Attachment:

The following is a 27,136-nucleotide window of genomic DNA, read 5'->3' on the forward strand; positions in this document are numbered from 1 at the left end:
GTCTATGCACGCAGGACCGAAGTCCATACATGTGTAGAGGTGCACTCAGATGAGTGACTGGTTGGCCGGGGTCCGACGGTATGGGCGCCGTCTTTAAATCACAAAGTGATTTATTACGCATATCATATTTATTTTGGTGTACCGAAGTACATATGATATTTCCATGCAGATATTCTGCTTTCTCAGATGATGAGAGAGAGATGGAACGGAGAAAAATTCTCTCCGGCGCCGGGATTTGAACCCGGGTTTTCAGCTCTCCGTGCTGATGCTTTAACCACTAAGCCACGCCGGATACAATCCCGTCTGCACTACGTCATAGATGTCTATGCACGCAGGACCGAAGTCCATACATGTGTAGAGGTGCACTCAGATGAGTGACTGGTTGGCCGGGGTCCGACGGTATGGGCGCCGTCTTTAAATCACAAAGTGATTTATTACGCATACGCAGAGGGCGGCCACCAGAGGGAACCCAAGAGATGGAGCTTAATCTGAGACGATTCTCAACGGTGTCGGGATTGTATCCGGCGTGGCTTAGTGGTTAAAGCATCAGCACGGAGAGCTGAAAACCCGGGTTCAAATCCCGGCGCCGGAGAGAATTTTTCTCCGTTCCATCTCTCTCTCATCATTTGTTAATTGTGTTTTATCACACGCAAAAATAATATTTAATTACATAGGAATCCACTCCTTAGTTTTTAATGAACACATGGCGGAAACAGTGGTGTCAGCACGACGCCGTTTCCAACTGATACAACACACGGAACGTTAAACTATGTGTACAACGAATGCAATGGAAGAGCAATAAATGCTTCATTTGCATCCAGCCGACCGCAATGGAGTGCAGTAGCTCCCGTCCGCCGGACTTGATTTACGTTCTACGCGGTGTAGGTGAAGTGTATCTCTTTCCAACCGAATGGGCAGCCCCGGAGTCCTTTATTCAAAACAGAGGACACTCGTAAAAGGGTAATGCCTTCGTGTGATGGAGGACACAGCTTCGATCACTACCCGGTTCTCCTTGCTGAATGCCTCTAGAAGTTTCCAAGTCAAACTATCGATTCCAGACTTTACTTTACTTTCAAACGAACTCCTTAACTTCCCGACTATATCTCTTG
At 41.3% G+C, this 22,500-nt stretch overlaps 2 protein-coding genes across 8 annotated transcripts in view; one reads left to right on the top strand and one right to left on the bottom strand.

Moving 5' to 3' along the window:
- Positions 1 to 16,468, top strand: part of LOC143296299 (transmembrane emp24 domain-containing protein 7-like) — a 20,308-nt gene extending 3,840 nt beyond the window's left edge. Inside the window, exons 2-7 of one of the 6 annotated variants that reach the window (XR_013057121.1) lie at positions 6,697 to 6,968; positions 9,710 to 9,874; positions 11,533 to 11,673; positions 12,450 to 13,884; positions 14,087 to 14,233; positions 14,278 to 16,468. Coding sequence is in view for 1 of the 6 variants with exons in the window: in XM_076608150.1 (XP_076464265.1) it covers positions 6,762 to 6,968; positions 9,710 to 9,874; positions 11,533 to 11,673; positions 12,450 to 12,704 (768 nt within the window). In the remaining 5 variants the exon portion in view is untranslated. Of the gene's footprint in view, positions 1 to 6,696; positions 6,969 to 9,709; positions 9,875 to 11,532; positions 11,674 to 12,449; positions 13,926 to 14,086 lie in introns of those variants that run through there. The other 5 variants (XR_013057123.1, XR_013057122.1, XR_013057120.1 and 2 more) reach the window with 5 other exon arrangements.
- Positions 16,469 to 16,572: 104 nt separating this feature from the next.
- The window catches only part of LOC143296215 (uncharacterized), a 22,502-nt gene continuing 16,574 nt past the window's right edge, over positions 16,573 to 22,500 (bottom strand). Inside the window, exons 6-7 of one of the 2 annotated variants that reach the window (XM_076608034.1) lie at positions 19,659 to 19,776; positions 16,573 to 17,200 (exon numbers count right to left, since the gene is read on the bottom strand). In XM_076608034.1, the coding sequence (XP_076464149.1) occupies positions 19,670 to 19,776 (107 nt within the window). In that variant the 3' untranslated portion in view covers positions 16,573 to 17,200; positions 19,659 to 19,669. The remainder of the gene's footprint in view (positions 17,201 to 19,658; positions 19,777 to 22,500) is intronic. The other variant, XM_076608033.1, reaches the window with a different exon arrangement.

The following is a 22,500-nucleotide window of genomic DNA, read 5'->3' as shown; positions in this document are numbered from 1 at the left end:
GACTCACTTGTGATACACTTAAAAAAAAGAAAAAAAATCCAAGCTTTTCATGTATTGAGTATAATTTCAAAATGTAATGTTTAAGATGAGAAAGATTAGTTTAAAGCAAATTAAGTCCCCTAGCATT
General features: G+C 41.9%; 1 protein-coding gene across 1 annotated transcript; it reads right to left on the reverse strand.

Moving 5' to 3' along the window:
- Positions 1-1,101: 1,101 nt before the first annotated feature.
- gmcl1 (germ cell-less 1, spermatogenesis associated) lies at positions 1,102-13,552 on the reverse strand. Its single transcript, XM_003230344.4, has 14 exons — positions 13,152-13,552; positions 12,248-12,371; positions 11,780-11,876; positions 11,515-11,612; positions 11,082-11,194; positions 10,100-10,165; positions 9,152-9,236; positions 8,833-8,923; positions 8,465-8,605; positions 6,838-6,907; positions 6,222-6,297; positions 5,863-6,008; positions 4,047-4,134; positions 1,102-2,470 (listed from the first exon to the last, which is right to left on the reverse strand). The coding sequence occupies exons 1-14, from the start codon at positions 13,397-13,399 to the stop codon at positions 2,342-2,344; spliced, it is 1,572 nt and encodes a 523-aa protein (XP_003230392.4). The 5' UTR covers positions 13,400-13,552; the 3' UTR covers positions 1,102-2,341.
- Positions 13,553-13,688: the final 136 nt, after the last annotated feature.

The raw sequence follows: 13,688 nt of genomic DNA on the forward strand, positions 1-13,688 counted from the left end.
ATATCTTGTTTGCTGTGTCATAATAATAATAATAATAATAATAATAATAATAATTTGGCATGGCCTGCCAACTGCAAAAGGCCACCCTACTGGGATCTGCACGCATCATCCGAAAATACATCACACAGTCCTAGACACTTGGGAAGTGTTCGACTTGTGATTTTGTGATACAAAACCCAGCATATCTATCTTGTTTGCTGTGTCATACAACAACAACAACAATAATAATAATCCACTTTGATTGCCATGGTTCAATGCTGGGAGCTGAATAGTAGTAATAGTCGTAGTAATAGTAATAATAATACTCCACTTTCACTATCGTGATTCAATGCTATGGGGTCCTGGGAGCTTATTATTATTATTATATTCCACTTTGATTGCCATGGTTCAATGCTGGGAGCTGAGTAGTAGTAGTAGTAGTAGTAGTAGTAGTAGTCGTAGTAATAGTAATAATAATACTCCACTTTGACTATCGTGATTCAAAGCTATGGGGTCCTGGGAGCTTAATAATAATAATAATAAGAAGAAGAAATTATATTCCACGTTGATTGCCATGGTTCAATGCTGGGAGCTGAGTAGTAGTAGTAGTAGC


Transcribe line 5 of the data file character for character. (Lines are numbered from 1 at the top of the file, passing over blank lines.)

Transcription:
- Positions 1 to 16,468, top strand: part of LOC143296299 (transmembrane emp24 domain-containing protein 7-like) — a 20,308-nt gene extending 3,840 nt beyond the window's left edge. Inside the window, exons 2-7 of one of the 6 annotated variants that reach the window (XR_013057121.1) lie at positions 6,697 to 6,968; positions 9,710 to 9,874; positions 11,533 to 11,673; positions 12,450 to 13,884; positions 14,087 to 14,233; positions 14,278 to 16,468. Coding sequence is in view for 1 of the 6 variants with exons in the window: in XM_076608150.1 (XP_076464265.1) it covers positions 6,762 to 6,968; positions 9,710 to 9,874; positions 11,533 to 11,673; positions 12,450 to 12,704 (768 nt within the window). In the remaining 5 variants the exon portion in view is untranslated. Of the gene's footprint in view, positions 1 to 6,696; positions 6,969 to 9,709; positions 9,875 to 11,532; positions 11,674 to 12,449; positions 13,926 to 14,086 lie in introns of those variants that run through there. The other 5 variants (XR_013057123.1, XR_013057122.1, XR_013057120.1 and 2 more) reach the window with 5 other exon arrangements.